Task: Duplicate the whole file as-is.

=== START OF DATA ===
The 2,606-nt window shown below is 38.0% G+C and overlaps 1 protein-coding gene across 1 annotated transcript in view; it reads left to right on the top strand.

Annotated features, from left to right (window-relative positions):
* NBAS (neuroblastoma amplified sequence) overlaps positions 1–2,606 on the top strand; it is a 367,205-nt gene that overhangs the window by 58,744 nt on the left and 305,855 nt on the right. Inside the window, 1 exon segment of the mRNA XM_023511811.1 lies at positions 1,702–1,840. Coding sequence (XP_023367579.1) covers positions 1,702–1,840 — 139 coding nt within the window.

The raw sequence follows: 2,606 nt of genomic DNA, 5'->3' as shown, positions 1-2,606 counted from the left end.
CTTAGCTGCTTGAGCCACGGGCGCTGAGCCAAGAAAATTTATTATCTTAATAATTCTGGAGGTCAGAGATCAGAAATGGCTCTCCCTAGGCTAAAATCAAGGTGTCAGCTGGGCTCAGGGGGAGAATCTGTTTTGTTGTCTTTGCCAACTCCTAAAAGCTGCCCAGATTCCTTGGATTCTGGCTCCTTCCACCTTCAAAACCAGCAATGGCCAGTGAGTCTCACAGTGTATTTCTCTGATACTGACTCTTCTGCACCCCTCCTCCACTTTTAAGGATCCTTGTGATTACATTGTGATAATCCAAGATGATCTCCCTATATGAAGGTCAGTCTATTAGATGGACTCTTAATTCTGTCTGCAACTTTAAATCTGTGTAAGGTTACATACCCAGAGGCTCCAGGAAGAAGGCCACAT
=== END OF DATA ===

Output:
The 2,606-nt window shown below is 38.0% G+C and overlaps 1 protein-coding gene across 1 annotated transcript in view; it reads left to right on the top strand.

Annotated features, from left to right (window-relative positions):
* NBAS (neuroblastoma amplified sequence) overlaps positions 1–2,606 on the top strand; it is a 367,205-nt gene that overhangs the window by 58,744 nt on the left and 305,855 nt on the right. Inside the window, 1 exon segment of the mRNA XM_023511811.1 lies at positions 1,702–1,840. Coding sequence (XP_023367579.1) covers positions 1,702–1,840 — 139 coding nt within the window.

The raw sequence follows: 2,606 nt of genomic DNA, 5'->3' as shown, positions 1-2,606 counted from the left end.
CTTAGCTGCTTGAGCCACGGGCGCTGAGCCAAGAAAATTTATTATCTTAATAATTCTGGAGGTCAGAGATCAGAAATGGCTCTCCCTAGGCTAAAATCAAGGTGTCAGCTGGGCTCAGGGGGAGAATCTGTTTTGTTGTCTTTGCCAACTCCTAAAAGCTGCCCAGATTCCTTGGATTCTGGCTCCTTCCACCTTCAAAACCAGCAATGGCCAGTGAGTCTCACAGTGTATTTCTCTGATACTGACTCTTCTGCACCCCTCCTCCACTTTTAAGGATCCTTGTGATTACATTGTGATAATCCAAGATGATCTCCCTATATGAAGGTCAGTCTATTAGATGGACTCTTAATTCTGTCTGCAACTTTAAATCTGTGTAAGGTTACATACCCAGAGGCTCCAGGAAGAAGGCCACAT